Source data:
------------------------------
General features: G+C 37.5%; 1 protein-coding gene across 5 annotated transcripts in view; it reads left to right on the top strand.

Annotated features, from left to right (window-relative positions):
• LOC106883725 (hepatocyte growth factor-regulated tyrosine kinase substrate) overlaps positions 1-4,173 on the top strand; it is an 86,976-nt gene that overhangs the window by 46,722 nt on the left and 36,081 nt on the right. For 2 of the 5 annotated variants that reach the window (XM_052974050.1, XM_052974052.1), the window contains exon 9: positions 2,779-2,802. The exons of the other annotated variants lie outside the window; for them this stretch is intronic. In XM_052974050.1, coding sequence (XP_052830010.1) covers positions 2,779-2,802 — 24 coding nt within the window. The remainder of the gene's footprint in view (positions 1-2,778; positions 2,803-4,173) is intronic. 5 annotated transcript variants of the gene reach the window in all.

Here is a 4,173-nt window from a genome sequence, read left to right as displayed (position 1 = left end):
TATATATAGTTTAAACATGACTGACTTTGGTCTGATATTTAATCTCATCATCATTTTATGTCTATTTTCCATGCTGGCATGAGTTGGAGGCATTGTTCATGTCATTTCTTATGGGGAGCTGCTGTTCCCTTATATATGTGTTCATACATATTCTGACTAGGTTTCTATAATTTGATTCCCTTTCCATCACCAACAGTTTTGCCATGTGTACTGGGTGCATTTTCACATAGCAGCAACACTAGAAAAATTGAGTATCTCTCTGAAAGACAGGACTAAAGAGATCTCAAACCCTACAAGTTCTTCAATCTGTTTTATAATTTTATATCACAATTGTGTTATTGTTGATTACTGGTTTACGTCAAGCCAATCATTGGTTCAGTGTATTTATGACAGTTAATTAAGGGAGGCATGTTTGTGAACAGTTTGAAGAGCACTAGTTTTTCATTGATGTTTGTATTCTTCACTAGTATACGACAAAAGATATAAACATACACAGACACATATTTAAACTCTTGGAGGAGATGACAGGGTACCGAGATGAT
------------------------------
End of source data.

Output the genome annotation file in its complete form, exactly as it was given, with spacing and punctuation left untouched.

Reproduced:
General features: G+C 37.5%; 1 protein-coding gene across 5 annotated transcripts in view; it reads left to right on the top strand.

Annotated features, from left to right (window-relative positions):
• LOC106883725 (hepatocyte growth factor-regulated tyrosine kinase substrate) overlaps positions 1-4,173 on the top strand; it is an 86,976-nt gene that overhangs the window by 46,722 nt on the left and 36,081 nt on the right. For 2 of the 5 annotated variants that reach the window (XM_052974050.1, XM_052974052.1), the window contains exon 9: positions 2,779-2,802. The exons of the other annotated variants lie outside the window; for them this stretch is intronic. In XM_052974050.1, coding sequence (XP_052830010.1) covers positions 2,779-2,802 — 24 coding nt within the window. The remainder of the gene's footprint in view (positions 1-2,778; positions 2,803-4,173) is intronic. 5 annotated transcript variants of the gene reach the window in all.

Here is a 4,173-nt window from a genome sequence, read left to right as displayed (position 1 = left end):
TATATATAGTTTAAACATGACTGACTTTGGTCTGATATTTAATCTCATCATCATTTTATGTCTATTTTCCATGCTGGCATGAGTTGGAGGCATTGTTCATGTCATTTCTTATGGGGAGCTGCTGTTCCCTTATATATGTGTTCATACATATTCTGACTAGGTTTCTATAATTTGATTCCCTTTCCATCACCAACAGTTTTGCCATGTGTACTGGGTGCATTTTCACATAGCAGCAACACTAGAAAAATTGAGTATCTCTCTGAAAGACAGGACTAAAGAGATCTCAAACCCTACAAGTTCTTCAATCTGTTTTATAATTTTATATCACAATTGTGTTATTGTTGATTACTGGTTTACGTCAAGCCAATCATTGGTTCAGTGTATTTATGACAGTTAATTAAGGGAGGCATGTTTGTGAACAGTTTGAAGAGCACTAGTTTTTCATTGATGTTTGTATTCTTCACTAGTATACGACAAAAGATATAAACATACACAGACACATATTTAAACTCTTGGAGGAGATGACAGGGTACCGAGATGAT